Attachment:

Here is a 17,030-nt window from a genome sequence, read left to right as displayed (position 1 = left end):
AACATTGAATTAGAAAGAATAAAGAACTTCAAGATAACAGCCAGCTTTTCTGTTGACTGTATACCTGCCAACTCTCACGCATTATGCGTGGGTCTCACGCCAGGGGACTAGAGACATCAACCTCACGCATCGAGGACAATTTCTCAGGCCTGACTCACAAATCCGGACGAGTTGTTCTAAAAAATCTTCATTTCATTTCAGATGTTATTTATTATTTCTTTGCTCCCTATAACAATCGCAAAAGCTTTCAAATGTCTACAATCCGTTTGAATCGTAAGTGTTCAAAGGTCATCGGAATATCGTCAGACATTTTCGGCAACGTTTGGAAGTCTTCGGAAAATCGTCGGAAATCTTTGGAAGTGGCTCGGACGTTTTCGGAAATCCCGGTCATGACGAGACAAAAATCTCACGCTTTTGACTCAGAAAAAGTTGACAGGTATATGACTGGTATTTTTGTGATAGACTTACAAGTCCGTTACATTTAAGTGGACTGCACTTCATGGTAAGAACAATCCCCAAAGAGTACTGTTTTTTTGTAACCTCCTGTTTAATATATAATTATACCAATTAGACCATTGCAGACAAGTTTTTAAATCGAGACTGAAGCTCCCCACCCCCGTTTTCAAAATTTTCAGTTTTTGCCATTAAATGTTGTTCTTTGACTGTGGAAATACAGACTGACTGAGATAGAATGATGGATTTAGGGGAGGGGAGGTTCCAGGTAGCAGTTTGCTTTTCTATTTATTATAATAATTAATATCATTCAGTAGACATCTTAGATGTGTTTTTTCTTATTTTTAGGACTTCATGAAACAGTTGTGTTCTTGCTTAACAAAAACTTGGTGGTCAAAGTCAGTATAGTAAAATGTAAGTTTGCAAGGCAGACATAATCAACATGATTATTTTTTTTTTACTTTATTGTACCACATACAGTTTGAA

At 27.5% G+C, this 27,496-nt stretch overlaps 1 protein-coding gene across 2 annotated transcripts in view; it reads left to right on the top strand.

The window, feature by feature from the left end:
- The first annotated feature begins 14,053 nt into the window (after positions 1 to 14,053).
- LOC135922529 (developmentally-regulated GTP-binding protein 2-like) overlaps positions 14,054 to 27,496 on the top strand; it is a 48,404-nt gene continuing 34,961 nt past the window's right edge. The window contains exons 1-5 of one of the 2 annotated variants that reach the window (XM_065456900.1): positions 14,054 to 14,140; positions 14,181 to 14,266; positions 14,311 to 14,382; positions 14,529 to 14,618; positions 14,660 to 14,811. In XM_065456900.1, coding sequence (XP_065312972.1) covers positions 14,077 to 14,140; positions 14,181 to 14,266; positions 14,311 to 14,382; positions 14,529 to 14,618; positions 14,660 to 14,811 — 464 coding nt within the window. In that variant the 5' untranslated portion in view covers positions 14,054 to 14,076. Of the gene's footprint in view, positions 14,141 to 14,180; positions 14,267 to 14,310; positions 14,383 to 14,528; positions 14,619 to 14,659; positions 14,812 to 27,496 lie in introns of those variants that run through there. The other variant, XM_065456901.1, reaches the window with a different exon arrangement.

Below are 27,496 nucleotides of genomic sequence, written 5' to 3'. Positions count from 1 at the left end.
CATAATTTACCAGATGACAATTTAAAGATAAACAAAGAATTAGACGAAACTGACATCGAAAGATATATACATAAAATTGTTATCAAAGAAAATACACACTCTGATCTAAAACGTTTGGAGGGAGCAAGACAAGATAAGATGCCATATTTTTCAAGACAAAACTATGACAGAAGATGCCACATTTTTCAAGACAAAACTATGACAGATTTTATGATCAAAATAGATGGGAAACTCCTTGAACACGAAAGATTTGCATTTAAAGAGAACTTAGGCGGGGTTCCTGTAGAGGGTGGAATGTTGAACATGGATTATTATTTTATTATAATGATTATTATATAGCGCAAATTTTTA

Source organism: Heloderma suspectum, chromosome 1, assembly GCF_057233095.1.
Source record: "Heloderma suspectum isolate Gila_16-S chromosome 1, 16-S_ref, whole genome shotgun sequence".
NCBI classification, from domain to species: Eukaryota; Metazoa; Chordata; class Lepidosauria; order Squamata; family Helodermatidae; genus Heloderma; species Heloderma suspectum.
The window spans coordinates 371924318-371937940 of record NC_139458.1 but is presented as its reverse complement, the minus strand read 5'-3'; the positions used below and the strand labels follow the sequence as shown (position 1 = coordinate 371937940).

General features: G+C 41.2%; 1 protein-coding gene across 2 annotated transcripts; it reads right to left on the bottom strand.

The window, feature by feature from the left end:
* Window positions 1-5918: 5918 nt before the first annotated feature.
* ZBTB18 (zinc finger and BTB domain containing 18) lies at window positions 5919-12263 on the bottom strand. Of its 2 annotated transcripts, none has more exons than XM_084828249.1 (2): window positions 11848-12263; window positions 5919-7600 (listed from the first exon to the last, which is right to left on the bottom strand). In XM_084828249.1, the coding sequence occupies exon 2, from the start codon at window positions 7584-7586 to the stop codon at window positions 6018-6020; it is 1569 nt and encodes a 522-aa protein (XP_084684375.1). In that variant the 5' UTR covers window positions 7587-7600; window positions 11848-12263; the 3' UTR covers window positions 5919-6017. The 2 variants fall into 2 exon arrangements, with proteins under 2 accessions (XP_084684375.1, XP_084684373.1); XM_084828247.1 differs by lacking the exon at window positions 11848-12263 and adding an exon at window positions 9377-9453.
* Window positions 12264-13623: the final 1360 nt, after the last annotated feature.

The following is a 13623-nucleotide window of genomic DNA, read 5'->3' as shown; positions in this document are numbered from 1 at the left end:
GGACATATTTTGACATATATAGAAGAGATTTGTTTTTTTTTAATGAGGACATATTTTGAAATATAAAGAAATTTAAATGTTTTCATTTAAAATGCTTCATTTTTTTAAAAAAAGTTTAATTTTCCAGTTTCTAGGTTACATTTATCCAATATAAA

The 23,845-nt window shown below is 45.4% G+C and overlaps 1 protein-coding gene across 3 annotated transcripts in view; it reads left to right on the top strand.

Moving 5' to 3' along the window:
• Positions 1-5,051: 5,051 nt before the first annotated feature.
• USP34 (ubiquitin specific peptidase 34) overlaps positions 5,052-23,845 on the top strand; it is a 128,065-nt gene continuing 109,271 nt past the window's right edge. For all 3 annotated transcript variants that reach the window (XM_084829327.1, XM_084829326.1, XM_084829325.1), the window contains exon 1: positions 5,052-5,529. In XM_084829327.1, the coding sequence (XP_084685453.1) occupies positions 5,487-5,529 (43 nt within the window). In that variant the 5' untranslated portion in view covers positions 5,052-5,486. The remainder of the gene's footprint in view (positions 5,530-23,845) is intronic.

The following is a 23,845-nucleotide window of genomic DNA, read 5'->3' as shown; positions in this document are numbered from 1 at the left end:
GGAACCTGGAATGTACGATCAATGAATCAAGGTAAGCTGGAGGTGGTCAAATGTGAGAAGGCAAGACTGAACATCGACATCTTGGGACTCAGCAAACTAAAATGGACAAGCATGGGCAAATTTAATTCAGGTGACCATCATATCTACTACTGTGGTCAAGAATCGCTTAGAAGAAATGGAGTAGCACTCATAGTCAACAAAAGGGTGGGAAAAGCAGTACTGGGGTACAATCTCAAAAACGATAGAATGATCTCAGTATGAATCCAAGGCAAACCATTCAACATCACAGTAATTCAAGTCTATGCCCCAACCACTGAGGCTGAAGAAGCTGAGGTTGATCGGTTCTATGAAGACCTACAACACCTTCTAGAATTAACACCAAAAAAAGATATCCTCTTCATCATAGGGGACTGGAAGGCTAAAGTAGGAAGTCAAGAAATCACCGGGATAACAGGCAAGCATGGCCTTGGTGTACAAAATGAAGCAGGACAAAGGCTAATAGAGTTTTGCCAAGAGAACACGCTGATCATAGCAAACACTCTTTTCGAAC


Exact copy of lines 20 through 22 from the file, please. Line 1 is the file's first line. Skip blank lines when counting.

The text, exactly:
The 23,845-nt window shown below is 45.4% G+C and overlaps 1 protein-coding gene across 3 annotated transcripts in view; it reads left to right on the top strand.

Moving 5' to 3' along the window:
• Positions 1-5,051: 5,051 nt before the first annotated feature.